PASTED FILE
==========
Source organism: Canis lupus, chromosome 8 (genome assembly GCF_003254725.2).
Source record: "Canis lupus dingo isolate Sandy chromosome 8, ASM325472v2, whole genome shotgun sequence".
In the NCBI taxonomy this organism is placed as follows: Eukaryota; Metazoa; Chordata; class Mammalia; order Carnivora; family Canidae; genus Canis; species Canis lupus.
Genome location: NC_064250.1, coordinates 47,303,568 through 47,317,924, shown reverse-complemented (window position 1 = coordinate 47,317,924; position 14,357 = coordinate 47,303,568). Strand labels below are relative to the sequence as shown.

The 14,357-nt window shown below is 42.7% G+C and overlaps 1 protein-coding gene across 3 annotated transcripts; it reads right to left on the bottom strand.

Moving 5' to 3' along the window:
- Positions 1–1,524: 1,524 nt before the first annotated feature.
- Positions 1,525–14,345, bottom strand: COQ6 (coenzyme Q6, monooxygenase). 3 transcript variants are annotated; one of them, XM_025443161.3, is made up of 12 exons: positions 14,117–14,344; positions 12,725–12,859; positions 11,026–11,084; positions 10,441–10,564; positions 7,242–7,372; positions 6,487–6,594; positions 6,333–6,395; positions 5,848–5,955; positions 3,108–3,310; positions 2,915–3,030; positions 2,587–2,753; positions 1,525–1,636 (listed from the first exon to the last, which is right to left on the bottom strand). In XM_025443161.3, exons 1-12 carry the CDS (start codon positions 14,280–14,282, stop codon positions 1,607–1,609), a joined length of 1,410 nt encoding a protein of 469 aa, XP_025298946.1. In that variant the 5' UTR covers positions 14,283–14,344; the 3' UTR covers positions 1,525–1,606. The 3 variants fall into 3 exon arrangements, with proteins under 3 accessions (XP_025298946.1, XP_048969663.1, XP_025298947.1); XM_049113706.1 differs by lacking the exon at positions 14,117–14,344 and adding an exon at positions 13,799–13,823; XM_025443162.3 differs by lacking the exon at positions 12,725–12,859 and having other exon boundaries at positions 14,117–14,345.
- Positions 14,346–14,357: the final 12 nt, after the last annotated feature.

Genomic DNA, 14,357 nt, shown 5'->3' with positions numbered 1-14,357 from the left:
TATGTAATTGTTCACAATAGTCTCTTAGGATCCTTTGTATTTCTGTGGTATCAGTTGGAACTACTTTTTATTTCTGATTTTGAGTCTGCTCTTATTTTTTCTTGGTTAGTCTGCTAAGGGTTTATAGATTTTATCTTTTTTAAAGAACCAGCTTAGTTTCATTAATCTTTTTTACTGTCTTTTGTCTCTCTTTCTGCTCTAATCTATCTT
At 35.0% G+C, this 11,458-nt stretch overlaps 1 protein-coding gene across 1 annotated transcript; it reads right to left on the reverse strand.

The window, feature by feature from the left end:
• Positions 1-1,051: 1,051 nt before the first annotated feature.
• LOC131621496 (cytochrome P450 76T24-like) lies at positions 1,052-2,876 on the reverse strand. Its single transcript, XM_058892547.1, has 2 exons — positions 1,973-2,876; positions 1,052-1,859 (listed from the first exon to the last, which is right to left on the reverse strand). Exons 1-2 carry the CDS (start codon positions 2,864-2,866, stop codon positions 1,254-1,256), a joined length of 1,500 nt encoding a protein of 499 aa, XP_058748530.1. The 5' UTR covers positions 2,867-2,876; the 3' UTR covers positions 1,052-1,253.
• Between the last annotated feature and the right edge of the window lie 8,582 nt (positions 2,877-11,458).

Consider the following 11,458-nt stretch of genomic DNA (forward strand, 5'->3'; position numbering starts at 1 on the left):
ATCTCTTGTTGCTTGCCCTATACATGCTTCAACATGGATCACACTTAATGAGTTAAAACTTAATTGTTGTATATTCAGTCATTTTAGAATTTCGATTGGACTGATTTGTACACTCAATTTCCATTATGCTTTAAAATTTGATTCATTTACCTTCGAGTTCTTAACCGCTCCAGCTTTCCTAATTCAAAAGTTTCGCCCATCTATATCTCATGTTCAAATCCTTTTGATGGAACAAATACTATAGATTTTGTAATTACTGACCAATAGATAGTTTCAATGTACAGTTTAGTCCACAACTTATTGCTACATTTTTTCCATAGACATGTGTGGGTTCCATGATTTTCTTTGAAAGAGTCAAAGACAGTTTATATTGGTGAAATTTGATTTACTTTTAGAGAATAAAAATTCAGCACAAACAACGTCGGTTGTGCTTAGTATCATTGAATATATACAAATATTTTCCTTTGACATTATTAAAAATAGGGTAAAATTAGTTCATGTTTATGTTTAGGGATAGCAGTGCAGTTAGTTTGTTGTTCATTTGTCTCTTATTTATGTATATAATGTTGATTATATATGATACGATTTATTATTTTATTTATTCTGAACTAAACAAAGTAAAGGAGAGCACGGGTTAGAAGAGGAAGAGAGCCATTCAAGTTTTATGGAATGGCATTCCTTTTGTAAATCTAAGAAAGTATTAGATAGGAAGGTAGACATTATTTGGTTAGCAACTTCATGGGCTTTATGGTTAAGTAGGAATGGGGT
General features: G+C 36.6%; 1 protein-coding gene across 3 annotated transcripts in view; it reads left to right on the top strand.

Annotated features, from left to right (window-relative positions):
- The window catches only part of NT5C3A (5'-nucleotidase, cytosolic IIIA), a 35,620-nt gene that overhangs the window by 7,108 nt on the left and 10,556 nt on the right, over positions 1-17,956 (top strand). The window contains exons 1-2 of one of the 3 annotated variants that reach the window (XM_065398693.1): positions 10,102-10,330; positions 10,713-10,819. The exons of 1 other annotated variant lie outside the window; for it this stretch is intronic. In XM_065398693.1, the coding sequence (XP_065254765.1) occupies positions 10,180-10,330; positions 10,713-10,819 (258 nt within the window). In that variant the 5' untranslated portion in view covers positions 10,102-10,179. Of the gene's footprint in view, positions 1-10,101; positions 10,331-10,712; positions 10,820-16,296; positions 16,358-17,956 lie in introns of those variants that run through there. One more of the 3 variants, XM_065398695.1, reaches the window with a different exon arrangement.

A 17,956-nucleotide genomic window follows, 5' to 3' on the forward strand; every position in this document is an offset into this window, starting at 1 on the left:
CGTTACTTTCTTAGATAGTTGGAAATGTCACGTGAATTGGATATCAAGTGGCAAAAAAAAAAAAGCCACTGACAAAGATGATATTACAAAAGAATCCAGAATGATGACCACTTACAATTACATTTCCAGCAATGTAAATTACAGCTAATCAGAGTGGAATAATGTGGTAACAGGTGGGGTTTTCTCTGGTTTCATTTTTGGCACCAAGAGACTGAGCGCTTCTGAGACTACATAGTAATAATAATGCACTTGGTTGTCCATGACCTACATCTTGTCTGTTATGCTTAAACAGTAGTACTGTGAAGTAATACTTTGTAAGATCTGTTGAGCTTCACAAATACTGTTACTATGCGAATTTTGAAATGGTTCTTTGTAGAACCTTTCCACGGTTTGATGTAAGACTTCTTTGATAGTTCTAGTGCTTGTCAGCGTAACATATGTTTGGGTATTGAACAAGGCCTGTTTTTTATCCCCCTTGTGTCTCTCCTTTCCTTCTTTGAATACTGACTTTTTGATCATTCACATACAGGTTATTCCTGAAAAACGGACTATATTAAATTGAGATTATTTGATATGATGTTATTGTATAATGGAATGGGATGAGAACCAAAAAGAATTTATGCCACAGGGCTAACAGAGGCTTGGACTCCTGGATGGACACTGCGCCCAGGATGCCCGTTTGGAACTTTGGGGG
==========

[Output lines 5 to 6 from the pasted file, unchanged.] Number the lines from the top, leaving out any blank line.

The 14,357-nt window shown below is 42.7% G+C and overlaps 1 protein-coding gene across 3 annotated transcripts; it reads right to left on the bottom strand.

Moving 5' to 3' along the window: